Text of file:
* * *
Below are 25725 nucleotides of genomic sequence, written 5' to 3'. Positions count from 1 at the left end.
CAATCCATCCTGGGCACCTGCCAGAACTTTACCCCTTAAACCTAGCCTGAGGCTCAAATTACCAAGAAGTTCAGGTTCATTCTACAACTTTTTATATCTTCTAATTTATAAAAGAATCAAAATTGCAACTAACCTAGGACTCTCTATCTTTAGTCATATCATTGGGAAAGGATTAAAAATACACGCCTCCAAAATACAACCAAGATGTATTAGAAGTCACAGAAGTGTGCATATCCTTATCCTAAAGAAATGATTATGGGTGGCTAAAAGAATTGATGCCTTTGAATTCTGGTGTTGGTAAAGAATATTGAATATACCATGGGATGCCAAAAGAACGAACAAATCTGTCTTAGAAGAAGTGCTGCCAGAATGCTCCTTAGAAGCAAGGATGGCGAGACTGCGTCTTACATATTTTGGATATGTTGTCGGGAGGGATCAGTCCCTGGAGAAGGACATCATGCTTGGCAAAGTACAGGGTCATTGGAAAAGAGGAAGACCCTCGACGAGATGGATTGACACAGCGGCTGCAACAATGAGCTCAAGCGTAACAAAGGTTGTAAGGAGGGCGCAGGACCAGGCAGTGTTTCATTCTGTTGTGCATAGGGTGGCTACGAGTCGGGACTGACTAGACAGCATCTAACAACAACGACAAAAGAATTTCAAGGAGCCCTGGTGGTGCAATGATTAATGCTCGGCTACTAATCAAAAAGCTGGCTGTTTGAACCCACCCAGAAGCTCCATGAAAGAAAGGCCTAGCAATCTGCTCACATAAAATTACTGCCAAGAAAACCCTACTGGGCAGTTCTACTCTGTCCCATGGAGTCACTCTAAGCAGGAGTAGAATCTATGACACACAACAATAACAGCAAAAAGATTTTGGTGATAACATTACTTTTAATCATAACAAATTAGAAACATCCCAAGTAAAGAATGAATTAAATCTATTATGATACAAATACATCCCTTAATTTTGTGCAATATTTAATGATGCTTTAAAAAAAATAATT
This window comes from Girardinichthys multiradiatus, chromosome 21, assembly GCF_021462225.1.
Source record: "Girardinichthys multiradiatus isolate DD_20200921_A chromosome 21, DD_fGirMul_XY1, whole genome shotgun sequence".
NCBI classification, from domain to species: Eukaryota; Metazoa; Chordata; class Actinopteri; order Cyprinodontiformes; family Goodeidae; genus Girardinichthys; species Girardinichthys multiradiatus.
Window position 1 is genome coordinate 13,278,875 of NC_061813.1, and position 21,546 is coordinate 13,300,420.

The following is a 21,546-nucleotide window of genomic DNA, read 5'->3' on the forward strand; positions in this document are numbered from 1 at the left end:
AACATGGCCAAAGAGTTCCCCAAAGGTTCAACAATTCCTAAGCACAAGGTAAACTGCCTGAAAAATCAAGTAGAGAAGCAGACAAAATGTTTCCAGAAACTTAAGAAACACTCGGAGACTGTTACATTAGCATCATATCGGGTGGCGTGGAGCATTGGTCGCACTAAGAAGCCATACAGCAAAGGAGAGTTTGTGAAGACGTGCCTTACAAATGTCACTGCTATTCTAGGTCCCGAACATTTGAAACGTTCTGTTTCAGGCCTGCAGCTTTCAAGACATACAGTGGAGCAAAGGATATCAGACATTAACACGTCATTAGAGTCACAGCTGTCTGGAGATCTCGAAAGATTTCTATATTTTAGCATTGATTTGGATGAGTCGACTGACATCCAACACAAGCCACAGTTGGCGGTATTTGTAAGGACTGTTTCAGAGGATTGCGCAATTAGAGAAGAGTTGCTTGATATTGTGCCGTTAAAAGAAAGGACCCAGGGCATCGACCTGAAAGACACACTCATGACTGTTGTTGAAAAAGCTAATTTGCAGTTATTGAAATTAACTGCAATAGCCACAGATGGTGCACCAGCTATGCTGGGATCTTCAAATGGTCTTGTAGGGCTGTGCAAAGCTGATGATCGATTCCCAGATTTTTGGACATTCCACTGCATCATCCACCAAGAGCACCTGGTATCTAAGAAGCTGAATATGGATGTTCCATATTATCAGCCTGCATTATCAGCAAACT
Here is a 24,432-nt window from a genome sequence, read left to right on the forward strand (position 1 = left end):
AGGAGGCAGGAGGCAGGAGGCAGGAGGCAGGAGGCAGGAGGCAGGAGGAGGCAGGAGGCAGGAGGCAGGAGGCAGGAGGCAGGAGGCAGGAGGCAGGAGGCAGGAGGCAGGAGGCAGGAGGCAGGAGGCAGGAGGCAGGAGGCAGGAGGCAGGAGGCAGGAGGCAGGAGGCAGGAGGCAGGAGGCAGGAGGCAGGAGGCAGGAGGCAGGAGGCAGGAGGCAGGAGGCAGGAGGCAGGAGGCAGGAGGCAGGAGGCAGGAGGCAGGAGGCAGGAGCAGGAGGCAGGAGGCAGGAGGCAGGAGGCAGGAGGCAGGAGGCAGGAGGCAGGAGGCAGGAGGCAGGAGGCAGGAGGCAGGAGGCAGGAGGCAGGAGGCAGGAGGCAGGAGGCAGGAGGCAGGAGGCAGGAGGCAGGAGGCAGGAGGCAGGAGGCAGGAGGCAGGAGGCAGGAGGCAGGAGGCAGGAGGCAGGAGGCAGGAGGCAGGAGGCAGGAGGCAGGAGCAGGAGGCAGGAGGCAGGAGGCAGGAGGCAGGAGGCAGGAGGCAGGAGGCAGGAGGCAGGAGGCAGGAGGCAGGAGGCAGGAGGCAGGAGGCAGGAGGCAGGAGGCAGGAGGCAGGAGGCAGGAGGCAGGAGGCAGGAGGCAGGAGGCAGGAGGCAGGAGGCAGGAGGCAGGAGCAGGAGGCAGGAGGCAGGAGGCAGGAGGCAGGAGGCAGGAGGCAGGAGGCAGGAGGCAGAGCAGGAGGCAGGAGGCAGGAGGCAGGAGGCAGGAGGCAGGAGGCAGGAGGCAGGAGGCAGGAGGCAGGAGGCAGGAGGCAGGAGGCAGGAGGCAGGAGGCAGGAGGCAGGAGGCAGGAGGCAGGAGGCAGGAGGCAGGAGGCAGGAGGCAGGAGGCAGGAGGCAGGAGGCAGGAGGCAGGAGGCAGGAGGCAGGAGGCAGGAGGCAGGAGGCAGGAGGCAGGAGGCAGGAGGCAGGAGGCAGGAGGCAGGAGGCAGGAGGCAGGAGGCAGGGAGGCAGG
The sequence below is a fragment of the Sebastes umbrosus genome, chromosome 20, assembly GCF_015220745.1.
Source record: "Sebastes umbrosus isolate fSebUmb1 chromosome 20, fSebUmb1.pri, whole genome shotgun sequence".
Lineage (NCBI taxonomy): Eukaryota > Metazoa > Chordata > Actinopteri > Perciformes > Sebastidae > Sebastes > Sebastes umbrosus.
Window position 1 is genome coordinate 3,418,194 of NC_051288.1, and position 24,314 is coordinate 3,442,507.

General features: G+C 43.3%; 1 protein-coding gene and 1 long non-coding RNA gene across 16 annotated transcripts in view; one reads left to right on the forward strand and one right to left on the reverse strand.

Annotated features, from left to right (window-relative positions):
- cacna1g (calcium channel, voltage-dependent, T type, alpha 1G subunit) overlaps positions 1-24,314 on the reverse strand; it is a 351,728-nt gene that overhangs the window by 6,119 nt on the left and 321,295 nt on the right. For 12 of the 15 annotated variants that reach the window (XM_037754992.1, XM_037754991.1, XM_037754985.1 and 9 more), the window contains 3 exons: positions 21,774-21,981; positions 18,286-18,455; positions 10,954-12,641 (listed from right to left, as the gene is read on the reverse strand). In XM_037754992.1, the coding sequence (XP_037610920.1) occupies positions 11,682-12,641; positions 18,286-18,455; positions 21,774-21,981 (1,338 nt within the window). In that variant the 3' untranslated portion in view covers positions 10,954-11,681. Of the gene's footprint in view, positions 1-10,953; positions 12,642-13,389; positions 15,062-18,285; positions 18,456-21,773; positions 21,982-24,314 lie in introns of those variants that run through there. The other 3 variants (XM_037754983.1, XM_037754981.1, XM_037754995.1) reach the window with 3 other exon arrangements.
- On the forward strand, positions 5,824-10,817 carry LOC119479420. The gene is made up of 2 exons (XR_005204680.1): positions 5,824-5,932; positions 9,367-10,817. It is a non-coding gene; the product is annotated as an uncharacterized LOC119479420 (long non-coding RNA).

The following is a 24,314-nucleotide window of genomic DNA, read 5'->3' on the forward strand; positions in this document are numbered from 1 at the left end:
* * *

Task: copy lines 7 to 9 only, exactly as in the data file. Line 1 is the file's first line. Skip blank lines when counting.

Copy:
The following is a 21,546-nucleotide window of genomic DNA, read 5'->3' on the forward strand; positions in this document are numbered from 1 at the left end:
AACATGGCCAAAGAGTTCCCCAAAGGTTCAACAATTCCTAAGCACAAGGTAAACTGCCTGAAAAATCAAGTAGAGAAGCAGACAAAATGTTTCCAGAAACTTAAGAAACACTCGGAGACTGTTACATTAGCATCATATCGGGTGGCGTGGAGCATTGGTCGCACTAAGAAGCCATACAGCAAAGGAGAGTTTGTGAAGACGTGCCTTACAAATGTCACTGCTATTCTAGGTCCCGAACATTTGAAACGTTCTGTTTCAGGCCTGCAGCTTTCAAGACATACAGTGGAGCAAAGGATATCAGACATTAACACGTCATTAGAGTCACAGCTGTCTGGAGATCTCGAAAGATTTCTATATTTTAGCATTGATTTGGATGAGTCGACTGACATCCAACACAAGCCACAGTTGGCGGTATTTGTAAGGACTGTTTCAGAGGATTGCGCAATTAGAGAAGAGTTGCTTGATATTGTGCCGTTAAAAGAAAGGACCCAGGGCATCGACCTGAAAGACACACTCATGACTGTTGTTGAAAAAGCTAATTTGCAGTTATTGAAATTAACTGCAATAGCCACAGATGGTGCACCAGCTATGCTGGGATCTTCAAATGGTCTTGTAGGGCTGTGCAAAGCTGATGATCGATTCCCAGATTTTTGGACATTCCACTGCATCATCCACCAAGAGCACCTGGTATCTAAGAAGCTGAATATGGATGTTCCATATTATCAGCCTGCATTATCAGCAAACT
Here is a 24,432-nt window from a genome sequence, read left to right on the forward strand (position 1 = left end):